Which Religion is True?

BuddhaFor many, this is a genuine question. It is not something that requires a pat, one word answer. “Christianity, of course!” say some. “Islam,” say others.

People have died because of either their answer to this question or their refusal to accept another’s answer as truth.

Brian McLaren not only gives insight into this (often contentious) question in his most recent book, Why Did Jesus, Moses, the Buddha, and Mohammed Cross the Road? but has just put up a post about it on his blog. Here’s some of what he writes:

I appreciate logic as much as the next person. But I find your statement seems to be missing some pieces:

“either all religions are false or only one is true.”

I can imagine four options:
1. All religions are completely true.
2. All religions are completely false.
3. One religion is completely true and others are true wherever they agree with it.
4. All religions are partially true and partially false.

I find #1 impossible since different religions contain many contradictions. I find #2 unlikely and incredible. That leaves #3 and #4. A big problem with #3 is that you have to ask, “Whose version of which religion?” For example, if you want to claim Christianity is completely true, you have to ask, “Pope Urban II’s version of Catholicism?” or “Benny Hinn’s version of Pentecostalism?” or “C. S. Lewis’ version of Protestantism?” or “Leo Tolstoy’s version of Russian Orthodoxy?” or … you get the point.

I would be happy to say that God knows what is completely true … but I would reject any human’s claim that they or their religion knows God’s mind with perfect accuracy. That’s why, as a committed follower of Christ, I advocate
– humility of heart and mind,
– a childlike desire to learn,
– love for neighbor, stranger, outcast, and enemy,
– and a sincere hunger and thirst for justice,
because, as Paul said, “we know in part.”

Think on these thing.

(You can read the rest of Brian’s post here.)


Here is something of which I need to be reminded often (and I suspect I’m not alone in this), from Richard Rohr:

We are all complicit in and benefiting from what Dorothy Day called “the dirty rotten system.” That’s not condemning anybody; it’s condemning everybody because we are all complicit in and enjoying the fruits of domination and injustice. (Where were your shirts and underwear made? What wars allow us to have cheap food and gas?) Usually the only way to be really non-complicit in the system is to choose to live a very simple life. That’s the only way out of the system!

Thus most of the great wisdom teachers like Gandhi, Saints Francis and Clare, Simone Weil, Dorothy Day, Jesus and Buddha—lived voluntarily simple lives. That’s almost the only way to stop bending the knee before the system. This is a truly transfigured life in cultures which today are almost always based on climbing, consumption, and competition (1 John 2:15-17).

Once we idealize social climbing, domination of others, status symbols, power, prestige, and possessions, we are part of a never-ending game that is almost impossible to escape. It has its own inner logic that is self-maintaining, self-perpetuating, and self-congratulating, as well as elitist and exclusionary. It will never create a just or happy world, yet most Christians never call it into question. Jesus came to free us from this lie, which will never make us happy anyway, because it’s never enough, and we never completely win.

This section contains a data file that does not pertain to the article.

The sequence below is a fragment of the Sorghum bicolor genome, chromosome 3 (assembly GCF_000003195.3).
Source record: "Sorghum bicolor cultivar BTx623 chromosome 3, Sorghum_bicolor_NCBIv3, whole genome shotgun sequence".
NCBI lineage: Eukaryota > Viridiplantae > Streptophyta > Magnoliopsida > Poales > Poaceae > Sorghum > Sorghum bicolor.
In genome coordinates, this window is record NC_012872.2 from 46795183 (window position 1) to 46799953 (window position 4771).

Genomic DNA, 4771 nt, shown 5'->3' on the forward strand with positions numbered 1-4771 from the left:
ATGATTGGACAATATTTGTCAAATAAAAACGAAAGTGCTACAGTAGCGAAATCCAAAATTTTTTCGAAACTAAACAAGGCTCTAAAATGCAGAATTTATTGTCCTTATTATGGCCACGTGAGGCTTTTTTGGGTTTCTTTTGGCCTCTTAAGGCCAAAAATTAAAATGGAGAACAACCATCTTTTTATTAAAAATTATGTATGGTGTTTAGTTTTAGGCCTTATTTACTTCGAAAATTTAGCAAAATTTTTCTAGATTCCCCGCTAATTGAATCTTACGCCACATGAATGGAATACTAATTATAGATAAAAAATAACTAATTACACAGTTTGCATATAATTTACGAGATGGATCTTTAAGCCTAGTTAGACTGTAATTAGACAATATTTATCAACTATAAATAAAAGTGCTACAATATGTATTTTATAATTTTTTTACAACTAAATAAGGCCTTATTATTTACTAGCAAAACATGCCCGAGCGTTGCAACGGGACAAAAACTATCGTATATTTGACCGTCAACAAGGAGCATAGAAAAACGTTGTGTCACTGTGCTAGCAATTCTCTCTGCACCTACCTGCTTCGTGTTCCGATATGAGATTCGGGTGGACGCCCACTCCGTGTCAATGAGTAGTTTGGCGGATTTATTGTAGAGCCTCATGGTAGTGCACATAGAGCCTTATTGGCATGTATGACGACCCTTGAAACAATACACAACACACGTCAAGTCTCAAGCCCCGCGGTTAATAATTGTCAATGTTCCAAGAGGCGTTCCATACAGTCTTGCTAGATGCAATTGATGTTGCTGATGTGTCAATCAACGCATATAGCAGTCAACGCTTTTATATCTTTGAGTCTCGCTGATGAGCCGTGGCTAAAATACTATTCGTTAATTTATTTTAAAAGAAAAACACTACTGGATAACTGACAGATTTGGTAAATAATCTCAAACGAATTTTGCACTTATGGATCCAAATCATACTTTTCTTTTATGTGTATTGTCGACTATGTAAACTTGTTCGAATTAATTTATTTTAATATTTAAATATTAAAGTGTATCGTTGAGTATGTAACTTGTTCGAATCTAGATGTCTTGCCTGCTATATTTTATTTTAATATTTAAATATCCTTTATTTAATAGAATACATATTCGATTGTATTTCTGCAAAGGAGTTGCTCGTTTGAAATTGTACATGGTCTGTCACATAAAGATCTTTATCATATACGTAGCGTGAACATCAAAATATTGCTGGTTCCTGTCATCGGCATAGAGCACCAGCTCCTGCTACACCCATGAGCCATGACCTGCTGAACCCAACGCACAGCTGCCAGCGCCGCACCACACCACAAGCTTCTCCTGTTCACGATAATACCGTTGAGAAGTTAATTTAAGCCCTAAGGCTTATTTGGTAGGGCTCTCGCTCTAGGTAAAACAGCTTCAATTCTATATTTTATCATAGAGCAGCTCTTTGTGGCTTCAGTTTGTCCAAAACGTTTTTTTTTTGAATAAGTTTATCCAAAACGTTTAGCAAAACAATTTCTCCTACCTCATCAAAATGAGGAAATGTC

Adapted from Spiral of Violence: The World, the Flesh, and the Devil (CD/MP3 by Richard Rohr)


“More important than the quest for certainty is the quest for clarity.” -Francois Gautier

Certainty can sometimes silence our strongest instincts–when, ironically, certainty is always an illusion.

The secure job could become obsolete. The dependable friend could move away. The stable relationship could run its course.

None of the things that seem secure and safe are guaranteed to endure–not forever, or for any length of time, for that matter. The nature of life is that everything moves and changes, ebbs and flows, with beginnings, middles, and ends.

We don’t get to know what will end when. We don’t get to know how long things will last. We can play the odds, try to align ourselves with probability for maximum longevity, comfort, and ease. Or we can instead focus on the possibilities that excite us and enjoy the journey to and through them, one moment at a time.

We can either make what seems to be the best choice for minimal loss and change; or we can get clear about what we want to do with the short amount of time we have, and then embrace the unknown, with our passion as a compass, finding our way as we go.

The irony about choosing the path that seems the most certain is that it generally guarantees only one thing: that we go through life wondering how things could have been if only we weren’t so scared.

Today if you find yourself clinging to something that feels predictable and safe, ask yourself: Are these the moments I want to remember when I look back on my life some day?

by Lori Deschene, from Tiny Buddha